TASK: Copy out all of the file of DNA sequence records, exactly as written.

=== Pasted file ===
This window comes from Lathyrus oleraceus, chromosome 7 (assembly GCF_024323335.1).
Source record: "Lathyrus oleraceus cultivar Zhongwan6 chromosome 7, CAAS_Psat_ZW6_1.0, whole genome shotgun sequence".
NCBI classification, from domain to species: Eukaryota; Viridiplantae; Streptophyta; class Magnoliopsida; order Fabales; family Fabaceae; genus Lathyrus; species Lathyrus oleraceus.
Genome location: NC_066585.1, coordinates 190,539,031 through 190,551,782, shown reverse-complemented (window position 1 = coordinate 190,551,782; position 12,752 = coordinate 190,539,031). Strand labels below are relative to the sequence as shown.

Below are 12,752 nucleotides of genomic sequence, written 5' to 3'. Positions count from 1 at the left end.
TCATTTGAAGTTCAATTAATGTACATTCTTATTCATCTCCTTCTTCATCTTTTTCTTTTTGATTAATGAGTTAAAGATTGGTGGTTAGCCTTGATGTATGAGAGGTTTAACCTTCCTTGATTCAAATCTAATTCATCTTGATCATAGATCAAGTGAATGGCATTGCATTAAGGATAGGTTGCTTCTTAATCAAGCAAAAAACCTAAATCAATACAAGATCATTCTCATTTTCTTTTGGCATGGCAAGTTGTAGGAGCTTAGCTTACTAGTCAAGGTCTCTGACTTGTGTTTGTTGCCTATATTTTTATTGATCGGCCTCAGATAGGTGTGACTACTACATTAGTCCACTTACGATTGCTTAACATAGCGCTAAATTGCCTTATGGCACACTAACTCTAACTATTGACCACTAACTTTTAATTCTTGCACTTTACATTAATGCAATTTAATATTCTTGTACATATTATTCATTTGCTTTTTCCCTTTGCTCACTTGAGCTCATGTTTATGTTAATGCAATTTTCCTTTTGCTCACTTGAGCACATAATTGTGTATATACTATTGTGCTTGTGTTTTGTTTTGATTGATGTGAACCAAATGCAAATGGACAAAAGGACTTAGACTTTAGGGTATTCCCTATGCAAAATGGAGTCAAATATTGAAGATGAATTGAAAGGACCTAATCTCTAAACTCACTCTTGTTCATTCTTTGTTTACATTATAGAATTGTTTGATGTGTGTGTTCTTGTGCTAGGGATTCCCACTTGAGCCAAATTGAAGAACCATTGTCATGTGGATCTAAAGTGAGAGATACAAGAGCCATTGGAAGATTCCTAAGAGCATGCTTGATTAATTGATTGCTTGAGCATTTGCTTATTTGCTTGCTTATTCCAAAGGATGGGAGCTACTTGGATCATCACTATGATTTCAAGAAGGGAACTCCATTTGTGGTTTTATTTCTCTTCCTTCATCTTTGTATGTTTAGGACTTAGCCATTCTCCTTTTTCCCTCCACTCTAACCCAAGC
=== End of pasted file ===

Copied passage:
This window comes from Lathyrus oleraceus, chromosome 7 (assembly GCF_024323335.1).
Source record: "Lathyrus oleraceus cultivar Zhongwan6 chromosome 7, CAAS_Psat_ZW6_1.0, whole genome shotgun sequence".
NCBI classification, from domain to species: Eukaryota; Viridiplantae; Streptophyta; class Magnoliopsida; order Fabales; family Fabaceae; genus Lathyrus; species Lathyrus oleraceus.
Genome location: NC_066585.1, coordinates 190,539,031 through 190,551,782, shown reverse-complemented (window position 1 = coordinate 190,551,782; position 12,752 = coordinate 190,539,031). Strand labels below are relative to the sequence as shown.

Below are 12,752 nucleotides of genomic sequence, written 5' to 3'. Positions count from 1 at the left end.
TCATTTGAAGTTCAATTAATGTACATTCTTATTCATCTCCTTCTTCATCTTTTTCTTTTTGATTAATGAGTTAAAGATTGGTGGTTAGCCTTGATGTATGAGAGGTTTAACCTTCCTTGATTCAAATCTAATTCATCTTGATCATAGATCAAGTGAATGGCATTGCATTAAGGATAGGTTGCTTCTTAATCAAGCAAAAAACCTAAATCAATACAAGATCATTCTCATTTTCTTTTGGCATGGCAAGTTGTAGGAGCTTAGCTTACTAGTCAAGGTCTCTGACTTGTGTTTGTTGCCTATATTTTTATTGATCGGCCTCAGATAGGTGTGACTACTACATTAGTCCACTTACGATTGCTTAACATAGCGCTAAATTGCCTTATGGCACACTAACTCTAACTATTGACCACTAACTTTTAATTCTTGCACTTTACATTAATGCAATTTAATATTCTTGTACATATTATTCATTTGCTTTTTCCCTTTGCTCACTTGAGCTCATGTTTATGTTAATGCAATTTTCCTTTTGCTCACTTGAGCACATAATTGTGTATATACTATTGTGCTTGTGTTTTGTTTTGATTGATGTGAACCAAATGCAAATGGACAAAAGGACTTAGACTTTAGGGTATTCCCTATGCAAAATGGAGTCAAATATTGAAGATGAATTGAAAGGACCTAATCTCTAAACTCACTCTTGTTCATTCTTTGTTTACATTATAGAATTGTTTGATGTGTGTGTTCTTGTGCTAGGGATTCCCACTTGAGCCAAATTGAAGAACCATTGTCATGTGGATCTAAAGTGAGAGATACAAGAGCCATTGGAAGATTCCTAAGAGCATGCTTGATTAATTGATTGCTTGAGCATTTGCTTATTTGCTTGCTTATTCCAAAGGATGGGAGCTACTTGGATCATCACTATGATTTCAAGAAGGGAACTCCATTTGTGGTTTTATTTCTCTTCCTTCATCTTTGTATGTTTAGGACTTAGCCATTCTCCTTTTTCCCTCCACTCTAACCCAAGC